Second quarter of 2002
radioactive remediation accelerated Completion date
brought forward from 2070 to 2035
WISE-Paris, 05 April 2002
Washington State Governor Gary Locke announced on 13
March an agreement
reached with US Energy Secretary Spencer Abraham that reverses a planned
$300 million cut from cleanup funds earmarked for the massive Hanford
nuclear reservation in the Pacific north west state. The federal government
will also provide an additional $150 million in fiscal year 2003 to
accelerated cleanup activities this year.
The funding cut would have threatened construction of a vitrification
plant for immobilization of the nuclear waste in glass. This would have
had a knock-on effect on other projects, as the vitrification plant
is also expected to serve in the cleanup of other areas of the Hanford
site which may then be converted into industrial parks, brownfields
or conservation sites. There are over 1,500 areas of contaminated soil
at Hanford. The funding cut had been part of the Bush administration's
proposed FY 2003 budget. A Letter of Intent -restoring the cut - has
now been signed by the State of Washington, the Department of Energy
(USDOE) and the U.S. Environmental Protection Agency (USEPA), modifying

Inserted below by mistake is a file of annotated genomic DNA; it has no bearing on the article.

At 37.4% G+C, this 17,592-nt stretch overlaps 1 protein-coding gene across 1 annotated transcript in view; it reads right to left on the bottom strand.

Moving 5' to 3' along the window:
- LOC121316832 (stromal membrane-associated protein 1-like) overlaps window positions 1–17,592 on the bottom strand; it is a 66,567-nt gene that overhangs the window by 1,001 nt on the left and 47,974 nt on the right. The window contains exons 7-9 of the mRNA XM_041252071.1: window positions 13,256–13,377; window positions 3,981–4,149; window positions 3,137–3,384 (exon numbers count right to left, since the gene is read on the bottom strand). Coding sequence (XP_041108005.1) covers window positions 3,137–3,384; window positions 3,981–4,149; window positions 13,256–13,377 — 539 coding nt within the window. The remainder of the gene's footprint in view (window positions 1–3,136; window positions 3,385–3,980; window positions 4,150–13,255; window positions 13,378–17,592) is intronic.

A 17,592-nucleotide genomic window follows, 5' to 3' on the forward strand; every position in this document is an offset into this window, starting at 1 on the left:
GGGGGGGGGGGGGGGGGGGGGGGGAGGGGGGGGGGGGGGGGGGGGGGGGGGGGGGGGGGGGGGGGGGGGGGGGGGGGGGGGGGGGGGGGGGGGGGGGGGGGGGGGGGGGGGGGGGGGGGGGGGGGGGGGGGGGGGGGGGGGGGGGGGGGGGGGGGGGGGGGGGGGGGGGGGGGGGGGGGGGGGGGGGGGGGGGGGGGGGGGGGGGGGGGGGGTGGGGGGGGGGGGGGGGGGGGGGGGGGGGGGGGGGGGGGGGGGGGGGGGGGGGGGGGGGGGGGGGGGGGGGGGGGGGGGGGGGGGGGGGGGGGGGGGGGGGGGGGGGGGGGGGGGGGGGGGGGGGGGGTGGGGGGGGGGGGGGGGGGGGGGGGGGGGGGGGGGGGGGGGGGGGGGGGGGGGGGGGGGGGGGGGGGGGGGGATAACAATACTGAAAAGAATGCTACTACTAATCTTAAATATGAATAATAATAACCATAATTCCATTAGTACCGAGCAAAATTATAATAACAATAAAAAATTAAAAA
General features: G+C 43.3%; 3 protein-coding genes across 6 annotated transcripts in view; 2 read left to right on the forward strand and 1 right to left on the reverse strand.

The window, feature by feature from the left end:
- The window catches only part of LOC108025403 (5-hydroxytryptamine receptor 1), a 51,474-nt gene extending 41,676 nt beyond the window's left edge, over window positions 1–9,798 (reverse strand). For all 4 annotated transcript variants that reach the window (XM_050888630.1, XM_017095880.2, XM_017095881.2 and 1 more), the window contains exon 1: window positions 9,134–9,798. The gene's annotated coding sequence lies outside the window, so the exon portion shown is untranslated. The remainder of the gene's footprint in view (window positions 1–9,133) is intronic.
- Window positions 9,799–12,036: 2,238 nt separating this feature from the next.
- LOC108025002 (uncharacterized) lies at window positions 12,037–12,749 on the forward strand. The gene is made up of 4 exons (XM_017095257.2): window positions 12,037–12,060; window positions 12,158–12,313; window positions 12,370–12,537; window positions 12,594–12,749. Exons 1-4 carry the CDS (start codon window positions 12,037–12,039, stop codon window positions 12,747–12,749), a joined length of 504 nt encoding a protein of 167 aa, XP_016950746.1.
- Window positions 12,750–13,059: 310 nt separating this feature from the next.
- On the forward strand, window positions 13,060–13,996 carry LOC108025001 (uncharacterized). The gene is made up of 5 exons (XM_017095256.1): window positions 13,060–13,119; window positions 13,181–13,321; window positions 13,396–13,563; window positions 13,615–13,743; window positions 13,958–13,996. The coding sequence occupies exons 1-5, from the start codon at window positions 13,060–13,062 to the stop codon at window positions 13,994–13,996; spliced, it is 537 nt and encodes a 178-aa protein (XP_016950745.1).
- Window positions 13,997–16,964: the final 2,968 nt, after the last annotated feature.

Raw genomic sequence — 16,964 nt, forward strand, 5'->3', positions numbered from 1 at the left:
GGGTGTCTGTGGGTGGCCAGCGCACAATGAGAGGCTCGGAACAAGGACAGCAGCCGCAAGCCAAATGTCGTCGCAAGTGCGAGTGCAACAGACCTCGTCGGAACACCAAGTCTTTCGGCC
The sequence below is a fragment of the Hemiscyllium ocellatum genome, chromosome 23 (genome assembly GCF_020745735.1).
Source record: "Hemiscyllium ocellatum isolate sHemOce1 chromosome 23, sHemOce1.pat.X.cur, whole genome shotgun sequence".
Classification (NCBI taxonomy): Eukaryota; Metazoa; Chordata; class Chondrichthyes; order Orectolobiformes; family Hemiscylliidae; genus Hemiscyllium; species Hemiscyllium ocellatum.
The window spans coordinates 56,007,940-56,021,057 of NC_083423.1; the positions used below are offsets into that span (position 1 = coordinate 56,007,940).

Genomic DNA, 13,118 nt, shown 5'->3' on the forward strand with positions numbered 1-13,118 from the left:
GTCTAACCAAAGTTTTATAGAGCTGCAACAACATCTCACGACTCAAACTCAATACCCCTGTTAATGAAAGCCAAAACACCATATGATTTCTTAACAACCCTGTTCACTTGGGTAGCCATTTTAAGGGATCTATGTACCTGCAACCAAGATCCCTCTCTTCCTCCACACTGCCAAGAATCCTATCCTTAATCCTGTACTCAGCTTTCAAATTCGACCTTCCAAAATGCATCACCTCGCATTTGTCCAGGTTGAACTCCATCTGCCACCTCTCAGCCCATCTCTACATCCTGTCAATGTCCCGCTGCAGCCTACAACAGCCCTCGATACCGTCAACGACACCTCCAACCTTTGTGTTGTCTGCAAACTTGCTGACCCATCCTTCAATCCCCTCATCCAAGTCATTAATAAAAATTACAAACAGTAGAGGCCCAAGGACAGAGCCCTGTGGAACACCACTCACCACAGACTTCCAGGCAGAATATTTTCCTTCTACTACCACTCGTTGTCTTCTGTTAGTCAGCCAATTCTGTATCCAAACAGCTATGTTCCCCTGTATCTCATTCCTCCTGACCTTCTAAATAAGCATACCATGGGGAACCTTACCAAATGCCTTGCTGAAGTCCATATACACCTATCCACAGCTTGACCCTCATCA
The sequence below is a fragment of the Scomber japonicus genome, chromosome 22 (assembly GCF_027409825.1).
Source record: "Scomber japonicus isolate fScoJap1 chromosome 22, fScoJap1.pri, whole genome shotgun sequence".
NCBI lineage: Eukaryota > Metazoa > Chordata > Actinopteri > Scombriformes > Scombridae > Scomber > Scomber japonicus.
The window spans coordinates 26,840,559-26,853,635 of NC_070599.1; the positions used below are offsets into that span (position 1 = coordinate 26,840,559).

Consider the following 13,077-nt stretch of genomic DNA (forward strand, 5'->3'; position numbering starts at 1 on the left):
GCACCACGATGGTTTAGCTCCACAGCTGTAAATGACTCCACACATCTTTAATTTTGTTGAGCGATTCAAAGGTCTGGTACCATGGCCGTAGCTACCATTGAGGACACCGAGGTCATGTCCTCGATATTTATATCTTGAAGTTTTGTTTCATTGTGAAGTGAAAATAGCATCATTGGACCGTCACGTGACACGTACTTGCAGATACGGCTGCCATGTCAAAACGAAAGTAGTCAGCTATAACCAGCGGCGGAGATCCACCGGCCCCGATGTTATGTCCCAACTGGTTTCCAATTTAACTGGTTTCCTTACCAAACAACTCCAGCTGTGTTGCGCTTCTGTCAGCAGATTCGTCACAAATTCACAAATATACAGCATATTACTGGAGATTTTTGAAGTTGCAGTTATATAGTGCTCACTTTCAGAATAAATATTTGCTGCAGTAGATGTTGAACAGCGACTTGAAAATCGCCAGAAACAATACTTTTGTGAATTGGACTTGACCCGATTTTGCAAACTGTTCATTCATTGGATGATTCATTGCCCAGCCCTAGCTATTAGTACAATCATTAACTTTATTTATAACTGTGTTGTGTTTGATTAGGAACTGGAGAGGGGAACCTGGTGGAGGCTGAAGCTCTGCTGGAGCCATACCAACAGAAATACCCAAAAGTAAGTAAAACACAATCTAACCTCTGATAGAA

the existing Tri-Party Agreement.
The letter states in part, "This represents a transformation in
Hanford Site cleanup, with the objective of accelerating completion
from a 2070 timeframe to 2035, and possibly as soon as 2025. It establishes
a bias for action and continuous improvement throughout cleanup."
Hanford Nuclear Reservation on the Columbia River in southcentral Washington
State- which produced plutonium for nuclear weapons from 1943 through
1989- could be cleaned up at least 35 years faster than originally estimated.
There are 177 large-scale underground nuclear waste tanks at Hanford,
containing some 54m gallons of high-level wastes. An estimated 440 billion
gallons of contaminated liquids were discharged to the soil since 1944.
Now US-DOE will produce a draft work plan by 1 May 2002 showing how
these goals can be met and the Tri-Parties hope to produce a mutually
acceptable work plan by 1 August 2002.